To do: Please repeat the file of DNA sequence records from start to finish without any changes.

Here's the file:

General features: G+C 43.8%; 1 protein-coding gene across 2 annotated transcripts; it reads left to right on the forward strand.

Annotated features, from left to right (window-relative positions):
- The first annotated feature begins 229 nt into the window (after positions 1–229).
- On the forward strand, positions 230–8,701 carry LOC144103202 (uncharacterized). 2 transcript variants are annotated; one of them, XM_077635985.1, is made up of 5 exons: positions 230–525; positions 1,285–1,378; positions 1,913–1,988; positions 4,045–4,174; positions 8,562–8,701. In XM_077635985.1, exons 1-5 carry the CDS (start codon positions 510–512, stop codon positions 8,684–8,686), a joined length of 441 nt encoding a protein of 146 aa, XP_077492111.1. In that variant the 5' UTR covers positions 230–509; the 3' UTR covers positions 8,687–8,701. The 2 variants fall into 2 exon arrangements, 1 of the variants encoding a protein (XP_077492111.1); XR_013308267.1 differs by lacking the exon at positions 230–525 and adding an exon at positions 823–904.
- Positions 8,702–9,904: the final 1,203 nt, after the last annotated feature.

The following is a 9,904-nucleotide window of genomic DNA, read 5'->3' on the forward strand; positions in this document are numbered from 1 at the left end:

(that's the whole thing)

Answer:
General features: G+C 43.8%; 1 protein-coding gene across 2 annotated transcripts; it reads left to right on the forward strand.

Annotated features, from left to right (window-relative positions):
- The first annotated feature begins 229 nt into the window (after positions 1–229).
- On the forward strand, positions 230–8,701 carry LOC144103202 (uncharacterized). 2 transcript variants are annotated; one of them, XM_077635985.1, is made up of 5 exons: positions 230–525; positions 1,285–1,378; positions 1,913–1,988; positions 4,045–4,174; positions 8,562–8,701. In XM_077635985.1, exons 1-5 carry the CDS (start codon positions 510–512, stop codon positions 8,684–8,686), a joined length of 441 nt encoding a protein of 146 aa, XP_077492111.1. In that variant the 5' UTR covers positions 230–509; the 3' UTR covers positions 8,687–8,701. The 2 variants fall into 2 exon arrangements, 1 of the variants encoding a protein (XP_077492111.1); XR_013308267.1 differs by lacking the exon at positions 230–525 and adding an exon at positions 823–904.
- Positions 8,702–9,904: the final 1,203 nt, after the last annotated feature.

The following is a 9,904-nucleotide window of genomic DNA, read 5'->3' on the forward strand; positions in this document are numbered from 1 at the left end: